It had already been dubbed the Drillbit or the Big Screw, but in October Crain's Chicago Business added a new nickname for the Santiago Calatrava designed Chicago Spire: the Lien-ing Tower of Chicago. Construction work stopped just as architect Calatrava filed an $11.3 lien against the project for unpaid services. Co-architects Perkins + Will filed for another $4.8 million. Contractors filed for millions more, and finally it came to developer Garrett Kelleher suing himself, with one division, Chicago Spire LLC and Shelbourne Lakeshore Ltd. filing a $17.5 million lien against a different division, Shelbourne North Water Street L.P.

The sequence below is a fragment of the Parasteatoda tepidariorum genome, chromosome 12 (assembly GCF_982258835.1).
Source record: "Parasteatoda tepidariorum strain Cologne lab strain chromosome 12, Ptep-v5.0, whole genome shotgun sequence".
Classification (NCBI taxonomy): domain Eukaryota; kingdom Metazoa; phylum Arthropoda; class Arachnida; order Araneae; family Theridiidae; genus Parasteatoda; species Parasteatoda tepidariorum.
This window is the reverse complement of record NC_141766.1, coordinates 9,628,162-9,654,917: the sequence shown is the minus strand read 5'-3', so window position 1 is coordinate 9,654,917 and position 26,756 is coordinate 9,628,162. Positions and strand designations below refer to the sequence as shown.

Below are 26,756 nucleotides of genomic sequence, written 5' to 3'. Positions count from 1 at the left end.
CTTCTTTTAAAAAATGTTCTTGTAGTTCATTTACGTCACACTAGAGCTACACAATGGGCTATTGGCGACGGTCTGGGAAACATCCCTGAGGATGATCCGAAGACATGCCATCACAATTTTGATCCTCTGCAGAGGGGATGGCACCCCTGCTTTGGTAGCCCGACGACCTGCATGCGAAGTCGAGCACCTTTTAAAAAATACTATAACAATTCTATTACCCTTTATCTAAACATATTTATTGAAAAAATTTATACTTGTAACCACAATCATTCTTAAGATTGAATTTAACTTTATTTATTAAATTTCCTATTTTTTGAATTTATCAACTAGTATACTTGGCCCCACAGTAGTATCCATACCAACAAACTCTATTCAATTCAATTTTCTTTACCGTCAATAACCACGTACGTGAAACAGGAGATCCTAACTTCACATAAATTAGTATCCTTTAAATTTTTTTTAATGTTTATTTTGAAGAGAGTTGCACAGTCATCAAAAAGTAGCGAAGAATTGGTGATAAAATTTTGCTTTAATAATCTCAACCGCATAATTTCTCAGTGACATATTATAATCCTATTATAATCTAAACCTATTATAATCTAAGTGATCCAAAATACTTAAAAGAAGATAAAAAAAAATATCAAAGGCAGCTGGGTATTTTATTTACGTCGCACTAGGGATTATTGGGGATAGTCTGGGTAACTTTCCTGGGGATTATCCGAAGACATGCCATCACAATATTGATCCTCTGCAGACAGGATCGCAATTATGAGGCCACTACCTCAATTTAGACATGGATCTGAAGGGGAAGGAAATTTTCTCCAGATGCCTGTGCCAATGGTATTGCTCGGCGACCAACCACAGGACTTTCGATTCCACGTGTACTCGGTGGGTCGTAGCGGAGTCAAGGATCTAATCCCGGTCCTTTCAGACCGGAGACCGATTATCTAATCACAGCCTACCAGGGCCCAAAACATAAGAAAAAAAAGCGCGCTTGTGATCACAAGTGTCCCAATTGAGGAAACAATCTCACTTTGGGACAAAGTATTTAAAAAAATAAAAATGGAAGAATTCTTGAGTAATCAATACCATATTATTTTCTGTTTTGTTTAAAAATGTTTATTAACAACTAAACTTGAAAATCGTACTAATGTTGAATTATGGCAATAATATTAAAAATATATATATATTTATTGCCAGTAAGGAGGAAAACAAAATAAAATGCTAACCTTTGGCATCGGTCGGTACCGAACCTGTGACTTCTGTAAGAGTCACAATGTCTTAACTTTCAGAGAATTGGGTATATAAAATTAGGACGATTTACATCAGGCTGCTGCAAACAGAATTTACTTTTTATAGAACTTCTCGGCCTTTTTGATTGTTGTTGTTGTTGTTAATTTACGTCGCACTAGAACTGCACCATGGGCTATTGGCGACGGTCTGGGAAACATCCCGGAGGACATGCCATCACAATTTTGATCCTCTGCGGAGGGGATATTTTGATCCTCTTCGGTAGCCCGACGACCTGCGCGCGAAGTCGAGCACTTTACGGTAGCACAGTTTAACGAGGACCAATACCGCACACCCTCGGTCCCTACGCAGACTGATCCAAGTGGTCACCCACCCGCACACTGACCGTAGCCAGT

All that's left, beyond a shoeshine and a smile, is a 76 foot deep, 110 foot across hole where a 2,000 foot high building should be rising. Kelleher, however, appears to be clinging to his Gatsby-like optimism, running the full-page ad shown here in this past Sunday's Chicago Tribune. According a report by Blair Kamin, a Shelbourne spokesman says Kelleher is merely "waiting for the banks to start acting like banks again." Whether he's talking about the banks so careless in their lending that they brought down the nation's economy, or the banks so afraid of lending that they're keeping it there, remains unclear.